The arbitrary nature of the tyranny and rights-violating measures doled out by both government, college universities, employers, and others cannot be understated during this pandemic. While private businesses are within their rights — albeit highly unethically — to require employees to take the vaccine for employment, the idea of arbitrarily requiring it even though the employee may have already had COVID-19 — giving them better immunity against the virus than the jab — is utterly asinine and speaks to the nature of the clown show that is taking place.
When government funded entities, like state colleges and schools, force students to take the jab, this move is far less acceptable than a private business. What's more, when a government funded college, like Rutgers University in New Jersey, forces students to take a vaccine — to take virtual classes from home — they can no longer claim it is about the safety of other students and must admit it is about compliance only.
Why would someone need to take a vaccine to "protect others" if they are taking classes from home and not going to be around others? The only answer to that question is forced compliance. Logan Hollar, 22, is one of those students who — without logic, reason, or any shred of science — is being forced to comply with a vaccine mandate, despite never leaving his home.
Hollar is taking all virtual classes from his home over 70 miles away from the college, yet he was told he can no longer take virtual classes unless he gets the jab.
“I’m not in an at-risk age group. I’m healthy and I work out. I don’t find COVID to be scary,” said Hollar, according to nj.com. “If someone wants to be vaccinated, that’s fine with me, but I don’t think they should be pushed.”
He's right too. According to the CDC's own data, despite millions of people in his age group contracting the virus, only 1,232 people between the ages of 15-24 have died from the virus since January 01, 2020. Hollar has a much larger chance of dying in an accident or being murdered.
Despite what makes sense, however, Rutgers — a taxpayer funded university — is forcing him to take the jab or take a hike.
This vaccine policy also goes against Rutgers' terms as they didn't require vaccination for those taking remote classes like Hollar. However, because Hollar is not part of a specific 'online degree program,' the university is forcing him to take the jab, in spite of the fact that he will be staying inside his home.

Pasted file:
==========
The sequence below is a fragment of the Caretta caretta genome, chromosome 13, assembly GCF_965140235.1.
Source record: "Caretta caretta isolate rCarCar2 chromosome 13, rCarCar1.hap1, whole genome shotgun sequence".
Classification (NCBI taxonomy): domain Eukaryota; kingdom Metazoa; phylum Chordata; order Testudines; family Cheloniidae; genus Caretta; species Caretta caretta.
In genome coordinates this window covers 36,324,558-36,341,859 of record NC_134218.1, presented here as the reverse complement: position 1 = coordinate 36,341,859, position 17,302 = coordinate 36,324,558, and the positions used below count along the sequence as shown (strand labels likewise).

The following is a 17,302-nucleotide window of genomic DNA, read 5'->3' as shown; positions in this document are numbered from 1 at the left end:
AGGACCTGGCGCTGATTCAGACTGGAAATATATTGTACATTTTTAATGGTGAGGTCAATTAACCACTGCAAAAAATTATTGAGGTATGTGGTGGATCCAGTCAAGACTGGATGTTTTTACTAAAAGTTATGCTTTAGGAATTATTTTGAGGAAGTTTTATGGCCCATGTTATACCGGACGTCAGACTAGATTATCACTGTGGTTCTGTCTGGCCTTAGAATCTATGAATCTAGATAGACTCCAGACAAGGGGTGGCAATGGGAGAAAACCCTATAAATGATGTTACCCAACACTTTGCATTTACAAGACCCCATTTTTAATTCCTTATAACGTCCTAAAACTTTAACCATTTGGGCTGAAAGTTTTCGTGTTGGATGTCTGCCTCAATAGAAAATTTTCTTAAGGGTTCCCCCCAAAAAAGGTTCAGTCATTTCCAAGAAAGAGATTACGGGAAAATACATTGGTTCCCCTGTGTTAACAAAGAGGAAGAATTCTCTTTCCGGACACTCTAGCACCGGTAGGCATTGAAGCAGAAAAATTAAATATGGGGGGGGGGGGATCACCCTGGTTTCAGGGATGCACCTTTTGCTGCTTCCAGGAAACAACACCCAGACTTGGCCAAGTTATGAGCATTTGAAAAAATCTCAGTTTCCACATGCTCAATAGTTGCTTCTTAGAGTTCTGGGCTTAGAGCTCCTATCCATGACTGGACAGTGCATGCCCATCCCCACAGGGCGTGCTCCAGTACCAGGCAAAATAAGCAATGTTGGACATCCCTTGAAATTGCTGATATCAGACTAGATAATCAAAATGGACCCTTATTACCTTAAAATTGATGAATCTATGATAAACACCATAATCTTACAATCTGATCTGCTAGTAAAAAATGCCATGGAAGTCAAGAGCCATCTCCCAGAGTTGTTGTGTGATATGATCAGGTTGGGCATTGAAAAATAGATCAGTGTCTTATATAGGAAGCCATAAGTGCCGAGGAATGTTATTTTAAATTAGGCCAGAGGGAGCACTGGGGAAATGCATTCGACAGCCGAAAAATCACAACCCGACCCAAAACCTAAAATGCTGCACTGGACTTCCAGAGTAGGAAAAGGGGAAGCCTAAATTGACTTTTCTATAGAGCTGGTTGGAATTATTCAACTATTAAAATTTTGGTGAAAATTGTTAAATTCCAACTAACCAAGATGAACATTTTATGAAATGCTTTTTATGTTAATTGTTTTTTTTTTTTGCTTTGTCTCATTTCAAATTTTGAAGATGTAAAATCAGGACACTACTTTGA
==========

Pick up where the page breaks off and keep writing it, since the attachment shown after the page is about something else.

“When they put out the guidance in March, I was reading through all the verbiage, which was if you plan to return to campus, you need to be vaccinated,” Hollar said. “I figured I wouldn’t be part of that because all my classes were remote.”
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Hollar told the paper that he jumped through all the university's hoops, filled out all their surveys, and did everything they required in order for him to take online classes and be exempt from the vaccine mandate. But it wasn't enough.
“After submitting the survey, I got no pop-up indication that I still needed the vaccine — like I had seen in the past — and since I was online and the survey said I was all set, I assumed the emails in my inbox pertaining to (the vaccine) must apply to in-person students,” Hollar said.
“This turned out not to be the case,” he said.
Last week, when Hollar logged in to pay his tuition online — for his online classes — he was locked out because he was not vaccinated. After making multiple phone calls to the university's vaccine hotline, Hollar was told he could once again request an exemption — like he already had done — but that it would require him to miss the first month of classes.
In other words, he couldn't go to school this semester without the jab.
“I believe in science, I believe in vaccines, but I am highly confident that COVID-19 and variants do not travel through computer monitors by taking online classes,” Hollar’s step-father, Keith Williams told nj.com, noting that he is vaccinated.
“He chose to remove himself from an on-campus experience so he would not need to be vaccinated,” Williams said. “Now to be removed and shut down from his Rutgers email and online classes during the start of his senior year seems a bit crazy.”
As for Hollar, he isn't caving in and says he'll like transfer to another college. He also pointed out how disturbing it is for a college to demand a vaccination when they know nothing about his health.
“I find it concerning for the vaccine to be pushed by the university rather than my doctor,” he said. “I’ll probably have to transfer to a different university.”
“I don’t care if I have access to campus. I don’t need to be there. They could ban me. I just want to be left alone,” he said.